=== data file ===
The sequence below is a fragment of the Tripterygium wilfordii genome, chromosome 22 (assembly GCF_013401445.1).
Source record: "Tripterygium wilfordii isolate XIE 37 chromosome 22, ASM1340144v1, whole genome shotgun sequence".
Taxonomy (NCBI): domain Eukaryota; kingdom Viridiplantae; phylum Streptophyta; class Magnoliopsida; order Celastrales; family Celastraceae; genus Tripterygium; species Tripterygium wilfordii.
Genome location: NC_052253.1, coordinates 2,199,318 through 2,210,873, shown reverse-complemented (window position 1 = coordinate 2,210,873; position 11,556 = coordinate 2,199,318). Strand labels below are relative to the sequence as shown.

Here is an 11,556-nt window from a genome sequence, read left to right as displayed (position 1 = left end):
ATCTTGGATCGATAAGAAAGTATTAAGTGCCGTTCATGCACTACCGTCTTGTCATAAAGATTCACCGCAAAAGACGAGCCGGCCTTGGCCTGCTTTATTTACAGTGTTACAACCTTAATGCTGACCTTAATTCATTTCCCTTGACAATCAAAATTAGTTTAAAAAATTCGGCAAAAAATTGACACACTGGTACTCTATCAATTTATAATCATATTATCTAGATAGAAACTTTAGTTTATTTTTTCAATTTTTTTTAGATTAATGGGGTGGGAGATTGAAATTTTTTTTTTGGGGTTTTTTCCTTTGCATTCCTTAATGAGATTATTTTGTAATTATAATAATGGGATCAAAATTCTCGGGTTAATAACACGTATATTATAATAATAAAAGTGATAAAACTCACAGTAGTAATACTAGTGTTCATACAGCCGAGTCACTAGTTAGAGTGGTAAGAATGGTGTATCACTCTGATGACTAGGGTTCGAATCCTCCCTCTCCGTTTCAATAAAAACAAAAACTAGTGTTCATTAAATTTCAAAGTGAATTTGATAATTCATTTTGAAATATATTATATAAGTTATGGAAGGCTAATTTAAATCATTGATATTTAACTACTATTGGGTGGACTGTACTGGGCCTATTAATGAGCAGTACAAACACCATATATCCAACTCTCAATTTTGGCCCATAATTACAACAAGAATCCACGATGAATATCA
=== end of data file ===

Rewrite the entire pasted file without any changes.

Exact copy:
The sequence below is a fragment of the Tripterygium wilfordii genome, chromosome 22 (assembly GCF_013401445.1).
Source record: "Tripterygium wilfordii isolate XIE 37 chromosome 22, ASM1340144v1, whole genome shotgun sequence".
Taxonomy (NCBI): domain Eukaryota; kingdom Viridiplantae; phylum Streptophyta; class Magnoliopsida; order Celastrales; family Celastraceae; genus Tripterygium; species Tripterygium wilfordii.
Genome location: NC_052253.1, coordinates 2,199,318 through 2,210,873, shown reverse-complemented (window position 1 = coordinate 2,210,873; position 11,556 = coordinate 2,199,318). Strand labels below are relative to the sequence as shown.

Here is an 11,556-nt window from a genome sequence, read left to right as displayed (position 1 = left end):
ATCTTGGATCGATAAGAAAGTATTAAGTGCCGTTCATGCACTACCGTCTTGTCATAAAGATTCACCGCAAAAGACGAGCCGGCCTTGGCCTGCTTTATTTACAGTGTTACAACCTTAATGCTGACCTTAATTCATTTCCCTTGACAATCAAAATTAGTTTAAAAAATTCGGCAAAAAATTGACACACTGGTACTCTATCAATTTATAATCATATTATCTAGATAGAAACTTTAGTTTATTTTTTCAATTTTTTTTAGATTAATGGGGTGGGAGATTGAAATTTTTTTTTTGGGGTTTTTTCCTTTGCATTCCTTAATGAGATTATTTTGTAATTATAATAATGGGATCAAAATTCTCGGGTTAATAACACGTATATTATAATAATAAAAGTGATAAAACTCACAGTAGTAATACTAGTGTTCATACAGCCGAGTCACTAGTTAGAGTGGTAAGAATGGTGTATCACTCTGATGACTAGGGTTCGAATCCTCCCTCTCCGTTTCAATAAAAACAAAAACTAGTGTTCATTAAATTTCAAAGTGAATTTGATAATTCATTTTGAAATATATTATATAAGTTATGGAAGGCTAATTTAAATCATTGATATTTAACTACTATTGGGTGGACTGTACTGGGCCTATTAATGAGCAGTACAAACACCATATATCCAACTCTCAATTTTGGCCCATAATTACAACAAGAATCCACGATGAATATCA